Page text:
At least two visitors were arrested in Hawaii this week, accused of violating the state's coronavirus requirement that tourists and returning residents self-isolate for 14 days.
Misty Lynn Beutler, 51, of Moorpark, California, was at her son's in Honolulu and spotted by a neighbor as she appeared to arrive, unload luggage and subsequently take his dog out for a walk earlier this month, according to the office of Gov. David Ige.
She was arrested and booked in lieu of $2,000 Friday morning, the office said in a statement.
Alyza Alder, 18, of Gilbert, Arizona, was taken into custody Wednesday at a fast-food restaurant in Laie where she was working, according to a news release from the governor's office.
Alder arrived in O‘ahu on May 6 and days later began posting photos of herself at beaches in Laie and Hauula. Investigators said that during the time she should have been under quarantine, Alder got a job at a local restaurant.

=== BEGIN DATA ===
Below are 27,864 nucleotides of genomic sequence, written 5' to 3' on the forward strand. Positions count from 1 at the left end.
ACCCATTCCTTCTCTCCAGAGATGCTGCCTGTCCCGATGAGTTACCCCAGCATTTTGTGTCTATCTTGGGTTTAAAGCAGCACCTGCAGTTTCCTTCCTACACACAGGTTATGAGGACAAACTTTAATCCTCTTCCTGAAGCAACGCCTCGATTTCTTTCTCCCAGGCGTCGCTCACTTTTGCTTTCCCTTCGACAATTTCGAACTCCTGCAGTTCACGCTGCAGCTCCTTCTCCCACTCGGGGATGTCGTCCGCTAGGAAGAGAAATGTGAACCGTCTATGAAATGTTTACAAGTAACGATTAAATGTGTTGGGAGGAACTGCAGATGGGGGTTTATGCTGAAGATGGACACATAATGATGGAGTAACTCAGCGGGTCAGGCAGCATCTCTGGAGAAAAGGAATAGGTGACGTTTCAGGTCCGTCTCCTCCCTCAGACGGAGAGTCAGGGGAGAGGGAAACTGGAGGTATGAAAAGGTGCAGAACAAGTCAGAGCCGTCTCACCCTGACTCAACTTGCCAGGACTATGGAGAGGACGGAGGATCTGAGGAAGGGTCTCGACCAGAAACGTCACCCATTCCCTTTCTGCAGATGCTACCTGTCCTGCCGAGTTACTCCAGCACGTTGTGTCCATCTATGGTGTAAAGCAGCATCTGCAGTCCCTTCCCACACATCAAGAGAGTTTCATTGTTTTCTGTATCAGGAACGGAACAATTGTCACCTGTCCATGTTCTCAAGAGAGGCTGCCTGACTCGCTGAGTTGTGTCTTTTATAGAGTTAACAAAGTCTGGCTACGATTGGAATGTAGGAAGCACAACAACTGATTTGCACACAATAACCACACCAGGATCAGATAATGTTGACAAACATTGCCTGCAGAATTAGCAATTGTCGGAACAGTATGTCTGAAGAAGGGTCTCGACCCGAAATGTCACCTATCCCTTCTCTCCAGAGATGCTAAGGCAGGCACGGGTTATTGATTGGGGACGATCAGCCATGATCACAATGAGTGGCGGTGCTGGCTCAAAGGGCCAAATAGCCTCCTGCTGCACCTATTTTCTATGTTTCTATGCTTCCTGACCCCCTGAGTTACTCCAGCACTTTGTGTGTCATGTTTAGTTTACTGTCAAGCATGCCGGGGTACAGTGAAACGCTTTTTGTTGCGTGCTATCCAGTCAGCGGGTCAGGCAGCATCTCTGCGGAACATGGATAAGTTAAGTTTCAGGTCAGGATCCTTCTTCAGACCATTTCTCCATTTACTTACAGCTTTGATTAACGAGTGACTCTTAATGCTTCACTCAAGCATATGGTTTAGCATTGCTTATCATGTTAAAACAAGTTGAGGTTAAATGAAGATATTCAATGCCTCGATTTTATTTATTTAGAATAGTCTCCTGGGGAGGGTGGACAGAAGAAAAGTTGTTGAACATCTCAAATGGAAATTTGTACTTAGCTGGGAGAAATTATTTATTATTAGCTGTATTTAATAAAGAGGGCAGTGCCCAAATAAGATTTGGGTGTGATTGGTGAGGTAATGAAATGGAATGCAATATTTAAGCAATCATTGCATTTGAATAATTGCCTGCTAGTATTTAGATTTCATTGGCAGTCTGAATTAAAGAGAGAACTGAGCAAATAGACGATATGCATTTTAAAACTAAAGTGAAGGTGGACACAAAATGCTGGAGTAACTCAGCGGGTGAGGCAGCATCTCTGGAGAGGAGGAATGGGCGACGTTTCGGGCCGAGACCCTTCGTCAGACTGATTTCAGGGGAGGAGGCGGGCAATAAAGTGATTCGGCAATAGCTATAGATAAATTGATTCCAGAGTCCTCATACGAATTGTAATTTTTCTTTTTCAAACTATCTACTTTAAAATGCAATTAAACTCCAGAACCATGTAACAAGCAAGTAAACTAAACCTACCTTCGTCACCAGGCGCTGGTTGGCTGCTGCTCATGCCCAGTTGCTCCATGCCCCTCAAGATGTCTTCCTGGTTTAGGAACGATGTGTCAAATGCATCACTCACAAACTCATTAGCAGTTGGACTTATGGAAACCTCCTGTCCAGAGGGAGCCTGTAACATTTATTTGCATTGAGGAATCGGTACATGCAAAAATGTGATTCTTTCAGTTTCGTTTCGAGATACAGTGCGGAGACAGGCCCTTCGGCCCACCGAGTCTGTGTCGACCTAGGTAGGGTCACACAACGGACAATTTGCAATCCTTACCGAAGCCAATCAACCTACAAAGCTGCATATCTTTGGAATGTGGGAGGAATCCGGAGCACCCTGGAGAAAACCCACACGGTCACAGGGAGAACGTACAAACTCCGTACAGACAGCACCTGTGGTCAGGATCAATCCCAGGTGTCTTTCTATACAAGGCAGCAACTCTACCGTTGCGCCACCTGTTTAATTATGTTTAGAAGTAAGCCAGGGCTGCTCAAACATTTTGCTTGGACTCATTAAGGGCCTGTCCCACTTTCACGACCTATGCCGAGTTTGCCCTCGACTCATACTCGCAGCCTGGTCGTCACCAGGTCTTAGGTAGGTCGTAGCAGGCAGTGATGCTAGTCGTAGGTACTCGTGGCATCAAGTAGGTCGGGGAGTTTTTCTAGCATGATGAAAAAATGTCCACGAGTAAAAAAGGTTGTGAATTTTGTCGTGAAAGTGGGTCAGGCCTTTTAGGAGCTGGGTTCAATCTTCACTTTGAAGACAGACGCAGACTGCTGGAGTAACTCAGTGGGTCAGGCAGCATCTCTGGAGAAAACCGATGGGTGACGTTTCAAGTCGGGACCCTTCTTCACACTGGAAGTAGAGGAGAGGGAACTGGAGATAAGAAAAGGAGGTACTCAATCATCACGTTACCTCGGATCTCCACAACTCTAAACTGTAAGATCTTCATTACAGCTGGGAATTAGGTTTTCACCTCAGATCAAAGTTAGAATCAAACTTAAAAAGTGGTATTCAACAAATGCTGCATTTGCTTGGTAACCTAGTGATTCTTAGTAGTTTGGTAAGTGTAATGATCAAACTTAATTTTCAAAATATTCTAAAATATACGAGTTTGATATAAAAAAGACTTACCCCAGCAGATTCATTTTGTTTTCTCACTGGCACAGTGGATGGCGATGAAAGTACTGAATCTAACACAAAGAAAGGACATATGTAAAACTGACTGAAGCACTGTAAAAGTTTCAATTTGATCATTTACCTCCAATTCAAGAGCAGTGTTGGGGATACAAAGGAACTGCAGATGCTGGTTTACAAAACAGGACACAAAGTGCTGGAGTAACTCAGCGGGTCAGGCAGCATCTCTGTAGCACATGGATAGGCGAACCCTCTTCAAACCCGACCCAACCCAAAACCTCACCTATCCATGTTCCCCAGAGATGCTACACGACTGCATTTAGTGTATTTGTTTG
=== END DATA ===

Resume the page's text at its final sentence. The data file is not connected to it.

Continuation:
She was arrested after a local resident reported to authorities that Alder was allegedly in violation of the emergency order.
She's being held on a $2,000 bail and faces charges of violating the order and for "unsworn falsification to authority," according to the release.
It is not clear if Alder has legal representation.
“The 14-day self-quarantine rules protect everyone’s health and safety," attorney general Clare Connors said in a statement. "As we’ve said before, if you come to Hawaii with the expectation that you can ignore the self-quarantine order, you very likely will be reported, arrested and end up in jail facing hefty fines. All of us must do our part to protect ourselves, our families, friends and guests.”
A New York City tourist, Tarique Peters, 23, was arrested in Hawaii last week after also allegedly violating the quarantine order. He was taken into custody after residents saw him posting photos to social media of himself at the beach.
Staff at the hotel where Peters was staying also told authorities that they saw him leave the premises several times while he was supposed to be self-isolating.
The Hawaii Transportation Department in April said travelers arriving in Hawaii must self-quarantine and sign a document acknowledging that violating the rule is a criminal offense that could result in a $5,000 fine and/or a year in jail.